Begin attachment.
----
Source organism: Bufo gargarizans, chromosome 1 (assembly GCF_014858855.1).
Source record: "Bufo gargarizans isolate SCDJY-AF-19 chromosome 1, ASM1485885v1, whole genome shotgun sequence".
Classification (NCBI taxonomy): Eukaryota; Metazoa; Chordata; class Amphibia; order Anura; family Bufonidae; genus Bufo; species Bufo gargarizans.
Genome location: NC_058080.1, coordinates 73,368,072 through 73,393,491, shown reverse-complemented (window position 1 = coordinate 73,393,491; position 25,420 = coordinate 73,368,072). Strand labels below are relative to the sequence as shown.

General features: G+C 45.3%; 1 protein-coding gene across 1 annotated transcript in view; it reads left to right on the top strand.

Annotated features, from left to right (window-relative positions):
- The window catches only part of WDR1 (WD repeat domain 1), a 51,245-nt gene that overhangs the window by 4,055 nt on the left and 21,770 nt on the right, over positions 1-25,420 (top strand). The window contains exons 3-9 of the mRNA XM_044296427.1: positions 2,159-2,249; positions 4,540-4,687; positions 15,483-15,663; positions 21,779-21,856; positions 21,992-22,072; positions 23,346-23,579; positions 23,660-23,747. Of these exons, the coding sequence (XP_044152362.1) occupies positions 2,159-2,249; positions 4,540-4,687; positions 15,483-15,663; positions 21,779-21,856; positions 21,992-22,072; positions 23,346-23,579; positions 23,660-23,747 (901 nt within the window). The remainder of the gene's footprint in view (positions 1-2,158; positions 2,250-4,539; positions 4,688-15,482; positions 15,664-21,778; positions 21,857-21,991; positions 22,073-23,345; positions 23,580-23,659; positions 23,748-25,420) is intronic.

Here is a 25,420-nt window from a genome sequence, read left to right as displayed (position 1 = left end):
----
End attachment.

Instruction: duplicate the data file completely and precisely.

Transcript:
Source organism: Bufo gargarizans, chromosome 1 (assembly GCF_014858855.1).
Source record: "Bufo gargarizans isolate SCDJY-AF-19 chromosome 1, ASM1485885v1, whole genome shotgun sequence".
Classification (NCBI taxonomy): Eukaryota; Metazoa; Chordata; class Amphibia; order Anura; family Bufonidae; genus Bufo; species Bufo gargarizans.
Genome location: NC_058080.1, coordinates 73,368,072 through 73,393,491, shown reverse-complemented (window position 1 = coordinate 73,393,491; position 25,420 = coordinate 73,368,072). Strand labels below are relative to the sequence as shown.

General features: G+C 45.3%; 1 protein-coding gene across 1 annotated transcript in view; it reads left to right on the top strand.

Annotated features, from left to right (window-relative positions):
- The window catches only part of WDR1 (WD repeat domain 1), a 51,245-nt gene that overhangs the window by 4,055 nt on the left and 21,770 nt on the right, over positions 1-25,420 (top strand). The window contains exons 3-9 of the mRNA XM_044296427.1: positions 2,159-2,249; positions 4,540-4,687; positions 15,483-15,663; positions 21,779-21,856; positions 21,992-22,072; positions 23,346-23,579; positions 23,660-23,747. Of these exons, the coding sequence (XP_044152362.1) occupies positions 2,159-2,249; positions 4,540-4,687; positions 15,483-15,663; positions 21,779-21,856; positions 21,992-22,072; positions 23,346-23,579; positions 23,660-23,747 (901 nt within the window). The remainder of the gene's footprint in view (positions 1-2,158; positions 2,250-4,539; positions 4,688-15,482; positions 15,664-21,778; positions 21,857-21,991; positions 22,073-23,345; positions 23,580-23,659; positions 23,748-25,420) is intronic.

Here is a 25,420-nt window from a genome sequence, read left to right as displayed (position 1 = left end):